Tuesday , January 23, 2018 - 4:30 AM
As lawmakers gathered Monday in Salt Lake City for the start of the 2018 Legislature, House Speaker Greg Hughes vowed to hold drugmakers accountable for their role in the nation’s opioid crisis.
Senate President Wayne Niederhauser, meanwhile, said the biggest problem Utah faces — “by far” — is a shortfall in transportation funding, caused by a drop in gasoline tax revenue.
Hughes and Niederhauser set the agenda for what happens in the Statehouse between now and March 8. Imagine what might’ve been possible if they had united behind Gov. Gary Herbert’s attempt to reduce teen suicides.
State health officials reported Wednesday, Jan. 17, that 44 Utahns between the ages of 10 and 17 took their own lives in 2017, matching the record set in 2015. During the same news conference, Herbert announced the creation of a task force addressing teen suicide.
The panel consists of health professionals, civic leaders and elected officials. But it also includes a religious leader, Ronald A. Rasband, a member of The Church of Jesus Christ of Latter-day Saints’ Quorum of the Twelve Apostles, and Troy Williams, executive director or Equality Utah.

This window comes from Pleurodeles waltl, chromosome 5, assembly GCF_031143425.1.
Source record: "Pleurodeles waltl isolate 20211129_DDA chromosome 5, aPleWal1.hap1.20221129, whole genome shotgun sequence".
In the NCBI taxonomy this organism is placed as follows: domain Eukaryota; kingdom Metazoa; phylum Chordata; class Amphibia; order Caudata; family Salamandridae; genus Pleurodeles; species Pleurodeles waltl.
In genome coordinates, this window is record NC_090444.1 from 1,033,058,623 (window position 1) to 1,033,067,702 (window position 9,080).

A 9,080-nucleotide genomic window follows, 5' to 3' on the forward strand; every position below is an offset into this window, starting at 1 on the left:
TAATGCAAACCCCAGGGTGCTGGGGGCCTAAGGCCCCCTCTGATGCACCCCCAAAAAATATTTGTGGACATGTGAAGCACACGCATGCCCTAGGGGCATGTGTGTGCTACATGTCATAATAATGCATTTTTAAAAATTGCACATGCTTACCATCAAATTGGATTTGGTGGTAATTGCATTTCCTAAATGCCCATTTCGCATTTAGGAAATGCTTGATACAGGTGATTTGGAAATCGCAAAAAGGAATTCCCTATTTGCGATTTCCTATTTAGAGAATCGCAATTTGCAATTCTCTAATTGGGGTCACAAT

Without Rasband and Williams the task force cannot succeed. As many as two-thirds of Utahns belong to the LDS Church, which opposes same-sex relationships, yet we do not understand the role sexual orientation plays in teen suicides. Rasband said the church is “as anxious as anybody” to understand the issue and save lives.
To do that, investigators need more information. With Rasband and Williams pursuing it together, now we can begin to assemble it.
Herbert assigned Lt. Gov. Spencer Cox and Rep. Steve Eliason, a Sandy Republican, to lead the task force. He asked for a report by Feb. 15, so he could share it with the Legislature.
“I’m smart enough to know that no one single issue, one single solution will in fact prevent all suicides, but I do believe that a more concentrated, coordinated approach by all of us working together can in fact reduce incidents of teen suicides,” Herbert said.
If the task force meets its deadline, that gives lawmakers just three weeks to draft and approve bills based on the panel’s recommendations. That’s not much time.
Imagine what would’ve been possible if the House, the Senate and the governor all made it their priority.
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